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Staub v. Proctor Hospital
What’s at stake?
Protecting employees from illegal workplace discrimination.
Whether an employee may be liable for a supervisor’s illegal discrimination when the supervisor caused or influenced the adverse employment decision but was not the ultimate decision maker.
March 1, 2011
8-0 in favor of Staub. Justice Scalia delivered the opinion; Justice Alito filed an opinion concurring in the judgment; Justice Kagan recused.
What the court held:
In an opinion written by Justice Scalia reversing the Seventh Circuit, the Supreme Court held that an employer can be liable for a supervisor’s illegal discrimination even if the supervisor is not the ultimate decision maker who orders an adverse employment action, as long as the supervisor is motivated by discrimination that he or she intended to result in an adverse employment action and the supervisor’s conduct is the proximate cause of that action. This case pertains to unlawful discrimination against a member of the military reserves, but would also apply in gender, race, and other discrimination cases brought under Title VII.
Plaintiff Vincent Staub was a member of the United States Army Reserve who was fired from his job as an angiography technician with Proctor Hospital. Staub claimed that his supervisors were hostile to his military service because they believed that it interfered with his hospital responsibilities. Discrimination in employment against members of the military is illegal under the Uniformed Services Employment and Reemployment Rights Act (USERRA). Staub argued that his supervisors manufactured disciplinary claims against him in order to find a pretext to fire him. A Proctor Hospital staffer in human resources, who did not have any discriminatory animus toward Staub’s military service, fired Staub in part because of the supervisors’ disciplinary actions against him.
The Court rejected the hospital’s claim that an employer can escape liability for the supervisors’ discrimination when the ultimate decision maker -- in this case the human resources staffer -- has no discriminatory intent. Plaintiff still must prove that his supervisors discriminated against him because of his military service and intended the disciplinary actions to result in his firing, and that the disciplinary actions were the proximate cause of his firing. But the company cannot insulate itself merely by having someone else issue termination papers.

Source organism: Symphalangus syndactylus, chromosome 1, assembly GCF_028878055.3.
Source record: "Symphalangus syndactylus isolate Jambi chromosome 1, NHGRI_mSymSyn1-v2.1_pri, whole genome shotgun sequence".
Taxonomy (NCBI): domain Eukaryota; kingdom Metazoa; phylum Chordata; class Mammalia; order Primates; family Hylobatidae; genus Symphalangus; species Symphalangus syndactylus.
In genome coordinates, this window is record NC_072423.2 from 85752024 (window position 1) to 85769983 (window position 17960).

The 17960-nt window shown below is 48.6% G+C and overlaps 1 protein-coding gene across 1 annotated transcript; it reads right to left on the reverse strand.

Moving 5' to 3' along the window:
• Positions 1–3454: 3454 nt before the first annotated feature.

Los Angeles Times: Supreme Court extends bias protection
- Whistleblower’s Protection Blog: Supreme Court hears argument on employer liability in Staub v. Proctor Hospital
- Brief for Petitioner Vincent E. Staub
- Brief for Respondent Proctor Hospital
- Reply Brief for Petitioner Vincent E. Staub
- Brief for the American Federation of Labor and Congress of Industrial Organizations in Support of Petitioner
- Motion for Leave to File Amicus Curiae Brief and Brief for the American Association of Justice in Support of Petitioner
- Brief for the Reserve Officers Association of America in Support of Petitioner
- Brief for the United States of America in Support of Petitioner
- Brief for the Lawyers' Committee for Civil Rights Under Law, AARP, and Equal Justice Society in Support of Petitioner
- Motion for Leave to File Brief Out of Time and Brief Amicus Curiae for the Chamber of Commerce of the United States of America in Support of Respondent
- Motion for Leave to File Brief Out of Time and Brief Amicus Curiae for the Equal Employment Advisory Council in Support of Respondent
- Brief for the National Federation of Independent Business, Small Business Legal Center in Support of Respondent
- Brief for the National School Boards Association in Support of Respondent